The 10 best manager-client combinations in sports-entertainment history
For some Superstars, being at a loss for words isn’t an issue, especially when they have someone to do the talking for them. Managers have long played a prominent role as the guiding lights for many top competitors. Bruno Sammartino, “Stone Cold” Steve Austin and even Hulk Hogan employed managers at one point or another.
But there are some ring legends that are so closely identified with their advocates it’s nearly impossible to picture them on their own. Imagine Brock Lesnar without Paul Heyman as his mouthpiece, or the early days of The Undertaker without Paul Bearer and his urn.
WWE.com set out to rank the 10 best manager-client combinations to ever rule the sports-entertainment ring (or, at least, the microphone). The only criteria? The pairing must have been a career-defining one, with the competitor being the manager’s obvious marquee client. Unfortunately, this left out several legendary managers who were never clearly identified with one individual grappler.
Who didn’t make the list? Who’s No. 1? Take a seat at ringside and find out.
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The Grand Wizard & "Superstar" Billy Graham
With his revolutionary bodybuilding physique and rock 'n' roll ring gear, “Superstar” Billy Graham may have become WWE Champion on his own. But when paired with the diabolical genius of The Grand Wizard, “The Man of the Hour” was almost immediately thrust into the main event scene against the incredibly popular WWE Champion Bruno Sammartino. The combination of the tie-dyed “Superstar’s” pompous poetry and The Wizard’s Technicolor turbans and textbook trash talk clearly got to Sammartino as the pair toppled The Italian Superman on April 30, 1977, to make Graham the WWE Champion. With The Grand Wizard’s cunning leadership, “Superstar” held onto the title for 296 days, marking one of the longest WWE Championship reigns for a villain in history. — @JOEYSTYLES
Joel Gertner & The Dudley Boyz
“I started in ECW as a ring announcer and timekeeper, and became a personal ring announcer for different people like Shane Douglas, The FBI, and eventually the team of Axl Rotten & D-Von Dudley. This was before D-Von was with the rest of the Dudleys. He was a villain and the rest of the Dudleys were good guys. When the Dudleys all came together as villains, that was my in to move over to be part of the Dudley clan. It was like kismet.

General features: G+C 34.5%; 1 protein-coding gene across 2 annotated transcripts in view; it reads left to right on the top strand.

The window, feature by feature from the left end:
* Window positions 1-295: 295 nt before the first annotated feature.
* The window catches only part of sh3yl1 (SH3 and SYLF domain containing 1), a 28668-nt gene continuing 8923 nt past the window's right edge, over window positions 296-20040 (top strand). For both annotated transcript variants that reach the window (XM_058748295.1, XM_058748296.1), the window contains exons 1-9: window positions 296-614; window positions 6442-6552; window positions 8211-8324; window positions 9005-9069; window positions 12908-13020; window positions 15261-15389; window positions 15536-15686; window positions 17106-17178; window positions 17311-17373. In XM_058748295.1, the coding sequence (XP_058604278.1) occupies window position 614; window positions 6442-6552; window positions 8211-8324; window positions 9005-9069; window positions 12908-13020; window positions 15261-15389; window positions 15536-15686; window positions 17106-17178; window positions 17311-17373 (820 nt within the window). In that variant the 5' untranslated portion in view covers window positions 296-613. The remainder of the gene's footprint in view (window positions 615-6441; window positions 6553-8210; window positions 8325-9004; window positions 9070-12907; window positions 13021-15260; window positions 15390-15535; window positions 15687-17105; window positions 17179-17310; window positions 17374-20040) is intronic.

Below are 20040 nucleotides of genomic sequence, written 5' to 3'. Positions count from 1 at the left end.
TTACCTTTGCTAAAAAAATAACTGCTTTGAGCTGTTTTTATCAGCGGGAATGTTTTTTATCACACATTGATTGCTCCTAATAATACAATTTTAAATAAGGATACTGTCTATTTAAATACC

“I’d like to think it was a case of two great things coming together like chocolate and peanut butter. They could accentuate my type of heat best, and vice-versa. Here I was, talking about being a lover and not a fighter, but hanging around these tough, vicious and violent guys. And I wasn’t like that. I was never scared, because when you’re standing beside Bubba Ray and D-Von, you don’t get scared. The Quintessential Studmuffin would never have worked if I ever got scared. It was understood I could say whatever I wanted.
“We had no entrance music. It was just silence and then the heat. Here we came to try and start a riot. With a lot of what we did, it was riling up fans with verbal psychology and renting space inside the heads of the fans who were giving it right back to us. That was better than any song you could pick out of any catalog.” — JOEL GERTNER, AS TOLD TO ZACH LINDER
“Classy” Freddie Blassie & The Iron Sheik
“Classy” Fred Blassie always had a penchant for wrestling opulence. Fine threads, gaudy diamonds and a large wad of hundred dollar bills were the calling card for the “Hollywood Fashion Plate.” And when The Iron Sheik was looking for someone to guide his fortunes, he looked no further than to Blassie to capitalize on his knowledge and reputation. The end result: Instant karma!
Blassie finally had what he felt was his meal ticket to further success and fortune, while the Iranian dynamo had someone who could press all the right buttons while handling his affairs. Blassie even appointed himself “Ayatollah Blassie,” to add more fuel to the duo’s fire. Of course, it paid off handsomely on Dec. 26, 1983, when The Iron Shiek won the WWE Championship from Bob Backlund, giving Blassie his first World Champion. The Sheik-Blassie alliance worked perfectly, both in and out of the ring! — HOWARD FINKEL
Paul Ellering & The Road Warriors
It might seem strange that the saber that sent The Road Warriors into battle was a rolled-up copy of the Wall Street Journal and not a flamethrower or a dismembered arm. But manager “Precious” Paul Ellering’s newspaper of choice sent a vital message to any team that was about to get stomped by Hawk & Animal — not only was this post-apocalyptic army more powerful than you, but it was more intelligent, too.
Ellering had been a powerlifter-turned-pro-wrestler whose career was cut short by a series of knee injuries, but his greatest asset was his ability to see bigger things for his twin terrors. On their own, Hawk & Animal would’ve spent their prime years kicking the crap out of Minnesota barflies in the parking lot of some Saint Paul dive. Under Ellering’s guidance, they got paid hundreds of thousands of dollars to crack heads in the Tokyo Dome. It was the Superstar-manager relationship at its most base — brains backing brawn — and, perhaps, it’s most successful. When The Road Warriors were inducted into the WWE Hall of Fame in 2011, Ellering went in, too, his Wall Street Journal leading the way. — RYAN MURPHY
Jim Cornette & The Midnight Express